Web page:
Buying a property is the biggest financial decision a person ever makes and it's worthwhile educating yourself on the process ahead.

Understanding what aspects of a purchase are your responsibilities and when to bring in additional professionals to assist with your purchase.

Both patent and latent defects can have a material effect on the use and market value of a property but the responsibility lies with different subjects to the contract.

The patent defect is one that is readily visible or obvious through reasonable inspection. "Caveat emptor" or buyer beware is the standard for these defects. For example a broken handrail is obvious and the seller would have no responsibility to fix this for the buyer. Other examples may be less obvious to a buyer but readily identifiable to the purchaser's Realtor. An owner may have added an addition on or made living space out of an attic area. A seasoned professional would recognize that the addition doesn't meet building code or that there is something peculiar about the property. From here the buyer's agent can request the plans and building inspection file from the building department (or would have likely included that as a condition for the seller to provide in the offer) to review. Sending in a licensed building inspector will also bring to light more patent defects.

Latent defects are a completely different story. These cannot be discovered with reasonable inspection and is the responsibility of the seller to disclose. To start with the seller will provide a property condition statement for the property and in that document is a section for latent defects. If he hasn't disclosed any there are still some prudent steps to take.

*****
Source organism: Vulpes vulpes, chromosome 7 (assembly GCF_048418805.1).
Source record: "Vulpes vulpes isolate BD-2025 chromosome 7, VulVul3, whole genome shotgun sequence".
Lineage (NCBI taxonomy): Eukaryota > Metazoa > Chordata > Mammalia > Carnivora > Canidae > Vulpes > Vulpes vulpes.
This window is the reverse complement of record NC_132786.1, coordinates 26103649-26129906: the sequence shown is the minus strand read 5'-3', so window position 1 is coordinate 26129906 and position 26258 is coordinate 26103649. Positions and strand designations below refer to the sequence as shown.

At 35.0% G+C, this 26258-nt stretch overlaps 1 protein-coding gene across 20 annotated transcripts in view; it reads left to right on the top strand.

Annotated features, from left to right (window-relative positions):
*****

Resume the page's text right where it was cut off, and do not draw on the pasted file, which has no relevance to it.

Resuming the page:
Again a local building inspector can be of assistance. In a smaller community like Whistler or Pemberton there is the benefit of local knowledge by using professionals who reside in the area. 

Visit the area property at different times of the day as well as different days of the week. Truck traffic for example may not be noticeable if you viewed after work in the evening and on weekends however midday there is a high volume of truck traffic. There could be a leak in the ceiling and the interior drywall has all been repaired but not the actual leak in the roof. When rainy season hits the problem is very apparent.  There's not much point in a seller not disclosing a defect if the purchaser's will hear about it from the surrounding neighbours. 

I can't stress enough the benefit of using a local Realtor that is a seasoned professional. While the trend for some agents is to sell "White Rock to Whistler." Find a full time professional that lives right where you want to buy or sell.